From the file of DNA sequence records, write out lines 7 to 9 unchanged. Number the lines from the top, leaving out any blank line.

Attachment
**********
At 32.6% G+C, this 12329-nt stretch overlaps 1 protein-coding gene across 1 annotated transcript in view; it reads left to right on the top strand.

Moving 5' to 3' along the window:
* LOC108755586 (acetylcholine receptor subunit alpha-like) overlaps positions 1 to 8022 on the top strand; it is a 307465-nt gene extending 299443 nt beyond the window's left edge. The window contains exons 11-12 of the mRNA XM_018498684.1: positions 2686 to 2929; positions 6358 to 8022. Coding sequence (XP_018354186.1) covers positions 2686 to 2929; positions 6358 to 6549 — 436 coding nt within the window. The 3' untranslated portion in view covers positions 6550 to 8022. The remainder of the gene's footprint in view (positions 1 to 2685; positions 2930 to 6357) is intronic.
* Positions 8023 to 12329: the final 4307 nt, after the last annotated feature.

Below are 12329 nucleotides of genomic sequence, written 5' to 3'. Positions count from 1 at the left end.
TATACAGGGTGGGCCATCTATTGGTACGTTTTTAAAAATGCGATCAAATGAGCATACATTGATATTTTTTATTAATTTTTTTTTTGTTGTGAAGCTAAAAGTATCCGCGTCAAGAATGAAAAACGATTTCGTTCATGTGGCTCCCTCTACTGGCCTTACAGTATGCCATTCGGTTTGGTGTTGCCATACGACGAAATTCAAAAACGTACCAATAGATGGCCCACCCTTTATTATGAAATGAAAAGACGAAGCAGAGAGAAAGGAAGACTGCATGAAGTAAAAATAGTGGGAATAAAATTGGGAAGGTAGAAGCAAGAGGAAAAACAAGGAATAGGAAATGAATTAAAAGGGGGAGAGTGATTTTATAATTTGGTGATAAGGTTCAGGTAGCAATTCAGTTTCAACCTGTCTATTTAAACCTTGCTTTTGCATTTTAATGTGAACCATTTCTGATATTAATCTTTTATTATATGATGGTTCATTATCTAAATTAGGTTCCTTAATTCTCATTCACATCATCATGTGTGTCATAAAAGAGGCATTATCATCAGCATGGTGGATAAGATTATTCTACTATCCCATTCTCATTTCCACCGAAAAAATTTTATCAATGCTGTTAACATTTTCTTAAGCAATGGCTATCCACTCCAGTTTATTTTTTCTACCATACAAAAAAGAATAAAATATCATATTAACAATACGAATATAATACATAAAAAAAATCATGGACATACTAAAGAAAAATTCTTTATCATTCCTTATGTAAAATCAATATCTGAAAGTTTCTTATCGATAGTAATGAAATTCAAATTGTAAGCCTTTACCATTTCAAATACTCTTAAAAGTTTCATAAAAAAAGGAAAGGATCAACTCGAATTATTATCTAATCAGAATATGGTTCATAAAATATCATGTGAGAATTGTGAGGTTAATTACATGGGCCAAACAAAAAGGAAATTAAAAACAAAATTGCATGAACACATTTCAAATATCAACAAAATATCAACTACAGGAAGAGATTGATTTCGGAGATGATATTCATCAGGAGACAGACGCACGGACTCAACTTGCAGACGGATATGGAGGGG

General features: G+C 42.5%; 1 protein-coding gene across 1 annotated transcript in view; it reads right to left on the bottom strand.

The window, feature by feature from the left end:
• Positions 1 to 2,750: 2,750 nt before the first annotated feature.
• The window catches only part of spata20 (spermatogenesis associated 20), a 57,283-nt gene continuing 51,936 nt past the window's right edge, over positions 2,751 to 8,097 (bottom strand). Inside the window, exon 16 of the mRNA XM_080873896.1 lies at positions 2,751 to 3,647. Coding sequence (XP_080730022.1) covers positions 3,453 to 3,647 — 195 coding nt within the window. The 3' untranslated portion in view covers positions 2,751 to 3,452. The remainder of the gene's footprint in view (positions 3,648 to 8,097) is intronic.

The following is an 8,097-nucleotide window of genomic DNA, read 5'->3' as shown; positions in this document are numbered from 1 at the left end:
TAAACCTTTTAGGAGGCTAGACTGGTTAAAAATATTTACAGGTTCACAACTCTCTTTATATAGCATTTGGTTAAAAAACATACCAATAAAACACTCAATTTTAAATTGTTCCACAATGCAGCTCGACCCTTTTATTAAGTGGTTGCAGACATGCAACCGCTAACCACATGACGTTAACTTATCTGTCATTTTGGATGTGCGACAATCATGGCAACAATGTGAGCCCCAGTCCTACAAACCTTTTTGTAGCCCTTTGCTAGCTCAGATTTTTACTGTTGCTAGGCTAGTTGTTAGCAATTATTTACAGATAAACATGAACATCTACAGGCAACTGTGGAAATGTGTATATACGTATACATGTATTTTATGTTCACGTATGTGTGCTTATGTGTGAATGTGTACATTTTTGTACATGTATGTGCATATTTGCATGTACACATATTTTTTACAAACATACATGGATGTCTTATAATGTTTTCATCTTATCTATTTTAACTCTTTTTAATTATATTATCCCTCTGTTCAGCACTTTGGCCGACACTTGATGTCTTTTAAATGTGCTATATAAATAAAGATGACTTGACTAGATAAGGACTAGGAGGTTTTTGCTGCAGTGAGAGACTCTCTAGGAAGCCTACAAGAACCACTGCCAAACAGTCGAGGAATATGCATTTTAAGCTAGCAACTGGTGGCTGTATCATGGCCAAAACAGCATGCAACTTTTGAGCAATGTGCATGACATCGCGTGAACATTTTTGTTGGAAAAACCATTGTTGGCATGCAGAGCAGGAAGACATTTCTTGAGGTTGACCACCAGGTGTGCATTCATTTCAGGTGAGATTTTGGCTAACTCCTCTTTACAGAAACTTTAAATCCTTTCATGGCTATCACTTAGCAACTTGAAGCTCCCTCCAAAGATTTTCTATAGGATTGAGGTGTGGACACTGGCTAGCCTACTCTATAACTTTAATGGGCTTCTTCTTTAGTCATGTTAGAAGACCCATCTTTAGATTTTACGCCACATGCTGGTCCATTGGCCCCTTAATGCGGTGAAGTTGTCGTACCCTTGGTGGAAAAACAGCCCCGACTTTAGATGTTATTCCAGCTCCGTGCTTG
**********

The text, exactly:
General features: G+C 42.5%; 1 protein-coding gene across 1 annotated transcript in view; it reads right to left on the bottom strand.

The window, feature by feature from the left end:
• Positions 1 to 2,750: 2,750 nt before the first annotated feature.